1336 in C. M. Woolgar Househ. Accts. Medieval Eng. (1992) I. 184 In codling et merling vii d. Item in buttis iii d. In pranes iii..d. 1426 Maldon (Essex) Court Rolls (Bundle 16, m. 2v), Item, dicunt qd Margareta vxor Robti Seyken forstallauit in foro praynes qu..emit in foro de Iohanne Gyrlfader, &c., ideo in misericordia vj d. c1475 Gregory's Chron. in J. Gairdner Hist. Coll. Citizen London (1876) 141 Porpys rostyd, eneuse fryde, crevys of douce, datys, pranys, rede schry[m]ppys. a1529 J. SKELTON Collyn Clout (1545) 209 Ye pycke no shrympes nor pranes. 1600 SHAKESPEARE Henry IV, Pt. 2 II. i. 98 Telling vs she had a good dish of prawnes. 1620 T. VENNER Via Recta iv. 79 Pranes and Shrimps are of one and the same nature. 1740 R. BROOKES Art of Angling, Rock & Sea-fishing II. lxxxiv. 212 The Prawn..and the Shrimp..harbour themselves in the Holes of Rocks, and such-like Places along the Sea-Coast. 1788 LD. AUCKLAND Corr. (1861) II. 93 Within an ace of being laid low among the prawns, pebbles, and porpoises. 1813 W. BINGLEY Animal Biogr. (ed. 4) III. 389 The Shrimp is much smaller than the Prawn, and is by no means so much esteemed as food. 1841 DICKENS Old Curiosity Shop I. v. 105 He..devoured gigantic prawns with the heads and tails on. 1893 T. R. R. STEBBING Hist. Crustacea xvi. 216 Penæus esculentus, Haswell, is said to be the common edible prawn of Sydney, Newcastle, and other places in Australia. 1921 Chambers's Jrnl. Sept. 590/1 There are times when and places where a salmon can be caught on either a fly or a prawn. 1991 N. W. ELLIS John Major vii. 217 Norma sat there munching her way through the prawns.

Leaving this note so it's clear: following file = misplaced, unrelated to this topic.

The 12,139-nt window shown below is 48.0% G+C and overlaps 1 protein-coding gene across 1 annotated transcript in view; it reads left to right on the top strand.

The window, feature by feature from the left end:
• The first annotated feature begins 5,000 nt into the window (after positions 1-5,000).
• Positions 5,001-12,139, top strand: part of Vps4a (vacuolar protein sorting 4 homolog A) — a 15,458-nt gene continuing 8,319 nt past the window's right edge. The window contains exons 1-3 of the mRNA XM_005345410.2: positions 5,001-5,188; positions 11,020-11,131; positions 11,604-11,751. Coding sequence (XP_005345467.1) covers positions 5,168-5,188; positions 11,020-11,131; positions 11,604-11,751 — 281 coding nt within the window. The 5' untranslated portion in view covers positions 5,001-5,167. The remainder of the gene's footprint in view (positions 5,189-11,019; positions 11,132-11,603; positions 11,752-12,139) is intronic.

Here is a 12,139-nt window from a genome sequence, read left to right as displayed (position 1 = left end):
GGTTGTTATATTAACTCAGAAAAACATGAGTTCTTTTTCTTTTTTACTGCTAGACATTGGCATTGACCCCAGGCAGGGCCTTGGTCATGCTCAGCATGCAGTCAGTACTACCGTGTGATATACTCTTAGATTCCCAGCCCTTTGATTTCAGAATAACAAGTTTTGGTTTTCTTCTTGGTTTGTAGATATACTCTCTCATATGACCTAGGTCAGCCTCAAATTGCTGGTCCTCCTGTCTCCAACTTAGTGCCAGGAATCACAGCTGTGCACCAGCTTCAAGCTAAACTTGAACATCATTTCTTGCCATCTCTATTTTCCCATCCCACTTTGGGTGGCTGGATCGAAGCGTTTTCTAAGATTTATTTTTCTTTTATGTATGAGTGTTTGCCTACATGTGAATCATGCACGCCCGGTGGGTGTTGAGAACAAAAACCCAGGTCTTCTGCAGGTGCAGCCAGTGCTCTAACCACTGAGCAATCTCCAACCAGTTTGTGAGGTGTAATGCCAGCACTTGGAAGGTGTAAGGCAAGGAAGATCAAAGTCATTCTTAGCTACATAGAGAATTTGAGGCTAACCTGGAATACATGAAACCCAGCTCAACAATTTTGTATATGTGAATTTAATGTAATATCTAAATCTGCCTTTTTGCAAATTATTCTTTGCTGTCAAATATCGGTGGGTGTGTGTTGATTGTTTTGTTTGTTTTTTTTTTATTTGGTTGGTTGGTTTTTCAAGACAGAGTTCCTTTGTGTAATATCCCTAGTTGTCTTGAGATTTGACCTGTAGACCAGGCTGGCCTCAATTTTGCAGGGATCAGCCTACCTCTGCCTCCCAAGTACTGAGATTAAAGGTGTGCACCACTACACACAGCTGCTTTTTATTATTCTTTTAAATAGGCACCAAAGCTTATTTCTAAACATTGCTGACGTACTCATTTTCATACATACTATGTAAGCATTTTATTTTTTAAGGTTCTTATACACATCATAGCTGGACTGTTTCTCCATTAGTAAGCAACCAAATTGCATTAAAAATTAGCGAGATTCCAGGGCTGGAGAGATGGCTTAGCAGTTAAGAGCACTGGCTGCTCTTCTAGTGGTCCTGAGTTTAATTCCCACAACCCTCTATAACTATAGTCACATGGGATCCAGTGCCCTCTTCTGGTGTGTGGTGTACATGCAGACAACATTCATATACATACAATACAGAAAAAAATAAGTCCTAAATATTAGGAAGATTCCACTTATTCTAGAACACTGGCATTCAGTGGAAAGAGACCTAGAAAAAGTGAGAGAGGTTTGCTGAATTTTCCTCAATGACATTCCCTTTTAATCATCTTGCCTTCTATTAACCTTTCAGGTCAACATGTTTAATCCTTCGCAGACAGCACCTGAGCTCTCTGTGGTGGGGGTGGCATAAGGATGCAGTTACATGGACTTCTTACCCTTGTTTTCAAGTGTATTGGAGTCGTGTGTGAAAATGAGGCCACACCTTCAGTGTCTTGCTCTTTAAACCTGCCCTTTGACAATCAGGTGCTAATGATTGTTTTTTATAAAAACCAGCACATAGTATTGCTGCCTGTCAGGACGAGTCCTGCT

bunting  | bLnt |  n.1 ME. [Origin unkn.]  M16. 3 A kind of shrimp or prawn. dial. Now rare or obs. M18

Excerpted from The Oxford Interactive Encyclopedia
Developed by The Learning Company, Inc. Copyright (c) 1997 TLC Properties Inc.


Both prawns and shrimps are crustaceans related to lobster and crabs. This means that in order to grow they have to shed their old transparent shell in a process called 'moulting'. They feed on small animals, seaweeds and scraps of carrion.

Palaemon elegans (sexing notes)

Palaemon (photographs)

Palaemon notes

Crangon references
Crangon notes

Palaemon adspersus
Specimen photographed at Tjärnö Aquarium by Mike Noren

Discarded shell of a prawn (Photograph by Andy Horton)

Discarded exoskeleton of a prawn


Photograph by Andy Horton
Photograph by Gareth Lacey (Isle of Man)
Galathea squamifera
Galathea intermedia
Shrimping on Southwick beach, Sussex
Shrimping on Southwick beach, Sussex
Pandalus montagui from off west Scotland
ID by Chris Ashelby on Crust-L

19 June 2003


Local shrimper Peter Talbot-Elsden, from Southwick (Sussex), has produced a small booklet called “Shrimping for Food and Fun” about catching the brown shrimp around the coasts of Britain. The shrimps are caught in nets and the book features the various methods, firstly the push-netting seen over the sand in shallow water in spring off the Sussex coast. The famous Morecambe Bay shrimps were originally captured by cart shanker shrimping with a horse and cart in deeper water off the Lancashire coast, later replaced by a tractor. At Formby, they experimented with amphibious vehicles after World War II. Nowadays, most commercial shrimping on the east coast around King’s Lynn trawls from small boats using a net off the stern. Shrimps are often cooked on board.

The 28 page book contains 40 photographs of shrimping through the ages. It is available through Bookworms of Shoreham and other booksellers and museums at £3.50.
The booklet is also available through the British Marine Life Study Society, but at £4 including postage and packing.

Peter Talbot-Elsden manned the shrimp display at Adur World Oceans Day.

BMLSS Portfolio Pages

Greek Mythology (Palaemon)
Fish I Crabs Sea Anemones
Crustacea II:
Prawns & Shrimps
Slide Show

Page 3:  Sea Anemones
EMail:  Andy Horton

Crustacean Page